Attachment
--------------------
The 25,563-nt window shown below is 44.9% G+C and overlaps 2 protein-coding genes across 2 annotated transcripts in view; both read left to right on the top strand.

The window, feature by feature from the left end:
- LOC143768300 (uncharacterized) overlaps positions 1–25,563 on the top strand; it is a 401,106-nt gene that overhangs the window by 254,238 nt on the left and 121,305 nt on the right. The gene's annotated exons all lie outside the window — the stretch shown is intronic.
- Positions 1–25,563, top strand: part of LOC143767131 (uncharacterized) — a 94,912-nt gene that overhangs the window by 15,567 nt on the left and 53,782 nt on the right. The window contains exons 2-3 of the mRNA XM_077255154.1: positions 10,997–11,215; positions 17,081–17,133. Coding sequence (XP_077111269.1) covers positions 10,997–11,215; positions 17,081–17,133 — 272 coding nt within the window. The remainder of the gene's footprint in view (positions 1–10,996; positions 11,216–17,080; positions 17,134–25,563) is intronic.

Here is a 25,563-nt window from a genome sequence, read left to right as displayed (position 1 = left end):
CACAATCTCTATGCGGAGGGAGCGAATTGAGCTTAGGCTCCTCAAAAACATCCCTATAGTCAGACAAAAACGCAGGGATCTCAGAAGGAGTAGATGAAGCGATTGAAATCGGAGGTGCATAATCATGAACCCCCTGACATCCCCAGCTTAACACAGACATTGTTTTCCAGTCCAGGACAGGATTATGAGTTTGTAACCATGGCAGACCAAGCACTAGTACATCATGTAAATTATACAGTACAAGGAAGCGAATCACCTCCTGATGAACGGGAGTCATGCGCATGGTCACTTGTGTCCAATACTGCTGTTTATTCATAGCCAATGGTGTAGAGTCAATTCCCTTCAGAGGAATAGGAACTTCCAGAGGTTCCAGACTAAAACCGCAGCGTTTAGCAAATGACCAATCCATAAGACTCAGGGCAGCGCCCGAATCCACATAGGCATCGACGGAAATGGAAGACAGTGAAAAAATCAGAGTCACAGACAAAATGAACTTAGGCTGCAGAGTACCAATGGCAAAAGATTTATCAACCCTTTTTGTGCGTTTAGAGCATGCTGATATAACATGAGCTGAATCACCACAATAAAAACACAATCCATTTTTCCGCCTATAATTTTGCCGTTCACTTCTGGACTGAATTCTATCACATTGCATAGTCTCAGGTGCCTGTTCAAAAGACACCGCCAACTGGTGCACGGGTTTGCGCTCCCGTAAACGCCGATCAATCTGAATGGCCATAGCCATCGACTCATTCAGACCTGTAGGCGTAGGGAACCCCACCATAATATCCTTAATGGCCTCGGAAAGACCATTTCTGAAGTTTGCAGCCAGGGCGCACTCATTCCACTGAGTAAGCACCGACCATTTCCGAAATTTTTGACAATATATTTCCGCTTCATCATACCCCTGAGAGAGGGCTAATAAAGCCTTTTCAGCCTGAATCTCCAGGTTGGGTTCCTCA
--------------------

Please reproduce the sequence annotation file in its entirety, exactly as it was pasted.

The 25,563-nt window shown below is 44.9% G+C and overlaps 2 protein-coding genes across 2 annotated transcripts in view; both read left to right on the top strand.

The window, feature by feature from the left end:
- LOC143768300 (uncharacterized) overlaps positions 1–25,563 on the top strand; it is a 401,106-nt gene that overhangs the window by 254,238 nt on the left and 121,305 nt on the right. The gene's annotated exons all lie outside the window — the stretch shown is intronic.
- Positions 1–25,563, top strand: part of LOC143767131 (uncharacterized) — a 94,912-nt gene that overhangs the window by 15,567 nt on the left and 53,782 nt on the right. The window contains exons 2-3 of the mRNA XM_077255154.1: positions 10,997–11,215; positions 17,081–17,133. Coding sequence (XP_077111269.1) covers positions 10,997–11,215; positions 17,081–17,133 — 272 coding nt within the window. The remainder of the gene's footprint in view (positions 1–10,996; positions 11,216–17,080; positions 17,134–25,563) is intronic.

Here is a 25,563-nt window from a genome sequence, read left to right as displayed (position 1 = left end):
CACAATCTCTATGCGGAGGGAGCGAATTGAGCTTAGGCTCCTCAAAAACATCCCTATAGTCAGACAAAAACGCAGGGATCTCAGAAGGAGTAGATGAAGCGATTGAAATCGGAGGTGCATAATCATGAACCCCCTGACATCCCCAGCTTAACACAGACATTGTTTTCCAGTCCAGGACAGGATTATGAGTTTGTAACCATGGCAGACCAAGCACTAGTACATCATGTAAATTATACAGTACAAGGAAGCGAATCACCTCCTGATGAACGGGAGTCATGCGCATGGTCACTTGTGTCCAATACTGCTGTTTATTCATAGCCAATGGTGTAGAGTCAATTCCCTTCAGAGGAATAGGAACTTCCAGAGGTTCCAGACTAAAACCGCAGCGTTTAGCAAATGACCAATCCATAAGACTCAGGGCAGCGCCCGAATCCACATAGGCATCGACGGAAATGGAAGACAGTGAAAAAATCAGAGTCACAGACAAAATGAACTTAGGCTGCAGAGTACCAATGGCAAAAGATTTATCAACCCTTTTTGTGCGTTTAGAGCATGCTGATATAACATGAGCTGAATCACCACAATAAAAACACAATCCATTTTTCCGCCTATAATTTTGCCGTTCACTTCTGGACTGAATTCTATCACATTGCATAGTCTCAGGTGCCTGTTCAAAAGACACCGCCAACTGGTGCACGGGTTTGCGCTCCCGTAAACGCCGATCAATCTGAATGGCCATAGCCATCGACTCATTCAGACCTGTAGGCGTAGGGAACCCCACCATAATATCCTTAATGGCCTCGGAAAGACCATTTCTGAAGTTTGCAGCCAGGGCGCACTCATTCCACTGAGTAAGCACCGACCATTTCCGAAATTTTTGACAATATATTTCCGCTTCATCATACCCCTGAGAGAGGGCTAATAAAGCCTTTTCAGCCTGAATCTCCAGGTTGGGTTCCTCA